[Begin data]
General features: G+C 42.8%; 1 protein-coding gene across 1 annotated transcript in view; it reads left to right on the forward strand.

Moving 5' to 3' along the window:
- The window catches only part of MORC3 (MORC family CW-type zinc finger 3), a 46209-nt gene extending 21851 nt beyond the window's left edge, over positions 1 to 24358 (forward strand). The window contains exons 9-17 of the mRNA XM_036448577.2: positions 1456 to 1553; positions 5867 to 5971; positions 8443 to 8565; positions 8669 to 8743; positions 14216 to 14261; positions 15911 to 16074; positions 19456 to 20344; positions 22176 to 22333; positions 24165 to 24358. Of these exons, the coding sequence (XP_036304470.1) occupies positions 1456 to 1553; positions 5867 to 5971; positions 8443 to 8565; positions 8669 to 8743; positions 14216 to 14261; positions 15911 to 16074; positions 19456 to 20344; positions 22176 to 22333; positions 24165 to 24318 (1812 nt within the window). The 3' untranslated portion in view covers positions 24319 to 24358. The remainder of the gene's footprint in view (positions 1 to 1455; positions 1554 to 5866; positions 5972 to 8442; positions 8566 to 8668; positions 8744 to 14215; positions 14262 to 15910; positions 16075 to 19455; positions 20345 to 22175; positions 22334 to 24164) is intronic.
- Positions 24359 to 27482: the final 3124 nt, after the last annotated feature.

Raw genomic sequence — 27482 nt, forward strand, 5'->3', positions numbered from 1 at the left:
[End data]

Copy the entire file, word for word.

General features: G+C 42.8%; 1 protein-coding gene across 1 annotated transcript in view; it reads left to right on the forward strand.

Moving 5' to 3' along the window:
- The window catches only part of MORC3 (MORC family CW-type zinc finger 3), a 46209-nt gene extending 21851 nt beyond the window's left edge, over positions 1 to 24358 (forward strand). The window contains exons 9-17 of the mRNA XM_036448577.2: positions 1456 to 1553; positions 5867 to 5971; positions 8443 to 8565; positions 8669 to 8743; positions 14216 to 14261; positions 15911 to 16074; positions 19456 to 20344; positions 22176 to 22333; positions 24165 to 24358. Of these exons, the coding sequence (XP_036304470.1) occupies positions 1456 to 1553; positions 5867 to 5971; positions 8443 to 8565; positions 8669 to 8743; positions 14216 to 14261; positions 15911 to 16074; positions 19456 to 20344; positions 22176 to 22333; positions 24165 to 24318 (1812 nt within the window). The 3' untranslated portion in view covers positions 24319 to 24358. The remainder of the gene's footprint in view (positions 1 to 1455; positions 1554 to 5866; positions 5972 to 8442; positions 8566 to 8668; positions 8744 to 14215; positions 14262 to 15910; positions 16075 to 19455; positions 20345 to 22175; positions 22334 to 24164) is intronic.
- Positions 24359 to 27482: the final 3124 nt, after the last annotated feature.

Raw genomic sequence — 27482 nt, forward strand, 5'->3', positions numbered from 1 at the left: